The Saqqara site is located roughly 30 km (19 mi) south of Cairo and covers an area of around 7km by 1.5 km (4.35 by 0.93 mi). It is large, hot and dusty and you should be prepared for winds and dust. We found it easier to cover our faces with long scarves.
There was a toilet on-site (in an old wagon on wheels) kept immaculately clean by a man who gave us toilet paper, although we already took our own.
Things you might want to take with you:
- Offline map (although Google Maps is not the best there it has improved)
- Face coverings
- Sun cream
- Toilet paper or wet wipes
Map Of Saqqara & Dashur and Abu Sir
Map of the two different sites.
What To Wear At The Saqqara Temples
Egypt is a staunchly Muslim country and women should aim to keep themselves covered from ankle to elbow. Women should wear something that covers their legs, the majority of their arms, their shoulders and if you don’t want attention, your hair. I’d recommend trousers rather than a skirt because it keeps you safer & you can potentially remain genderless (if covering hair).
Men should wear trousers but short sleeve T-shirts are ok. The rules are not as strict as for men but you should avoid wearing shorts or singlets. It is disrespectful to their culture and you just won’t be taken as seriously.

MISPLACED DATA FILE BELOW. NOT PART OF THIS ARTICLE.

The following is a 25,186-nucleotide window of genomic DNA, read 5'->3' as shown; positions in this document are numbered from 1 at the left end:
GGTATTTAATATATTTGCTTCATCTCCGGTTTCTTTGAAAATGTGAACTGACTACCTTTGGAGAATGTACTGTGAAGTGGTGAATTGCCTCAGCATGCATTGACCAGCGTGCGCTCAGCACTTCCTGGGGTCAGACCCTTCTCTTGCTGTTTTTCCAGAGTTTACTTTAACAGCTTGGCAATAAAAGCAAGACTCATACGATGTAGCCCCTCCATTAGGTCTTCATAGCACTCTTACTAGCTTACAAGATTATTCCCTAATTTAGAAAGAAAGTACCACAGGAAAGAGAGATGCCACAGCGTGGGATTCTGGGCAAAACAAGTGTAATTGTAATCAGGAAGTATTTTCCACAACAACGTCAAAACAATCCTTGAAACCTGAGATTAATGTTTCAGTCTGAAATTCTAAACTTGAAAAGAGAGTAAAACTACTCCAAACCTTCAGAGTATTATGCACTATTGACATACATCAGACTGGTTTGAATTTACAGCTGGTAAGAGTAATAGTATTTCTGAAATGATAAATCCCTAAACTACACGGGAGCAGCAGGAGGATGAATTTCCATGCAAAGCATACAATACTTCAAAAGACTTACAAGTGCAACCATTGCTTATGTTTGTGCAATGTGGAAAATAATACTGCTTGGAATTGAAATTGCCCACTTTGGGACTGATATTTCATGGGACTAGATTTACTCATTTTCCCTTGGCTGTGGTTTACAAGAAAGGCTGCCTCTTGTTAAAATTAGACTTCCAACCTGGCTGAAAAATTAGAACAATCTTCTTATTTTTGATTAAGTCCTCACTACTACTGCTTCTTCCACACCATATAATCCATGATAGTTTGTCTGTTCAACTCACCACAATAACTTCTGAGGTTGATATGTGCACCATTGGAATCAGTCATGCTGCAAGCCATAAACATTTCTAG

The Saqqara Pyramid Site
Saqqara is a large and ancient burial ground which served as the necropolis for the ancient Egyptian capital, Memphis. Memphis was the ancient capital of Inebu-hedj, the first nome of Lower Egypt, currently located near the town of Mit Rahina, 20 km (12 mi) south of Giza.
There are a number of pyramids on the Saqqara Site. It’s estimated that sixteen Egyptian Kings built pyramids there which are currently in various states of preservation. High officials added private funeral monuments to Saqqara during the Pharaonic period and it remained an important complex for non-royal burials and cult ceremonies for more than 3,000 years. This is well into both Ptolemaic and Roman times.
The Imhotep Museum
In order to get a better understanding of the site, it’s best to start off at the Imhotep Museum to the east of the site.
The Imhotep Museum is dedicated to the Egyptian architect, Imhotep, 2700BC. There are five halls within the museum with a variety of presented displays from throughout the necropolis area.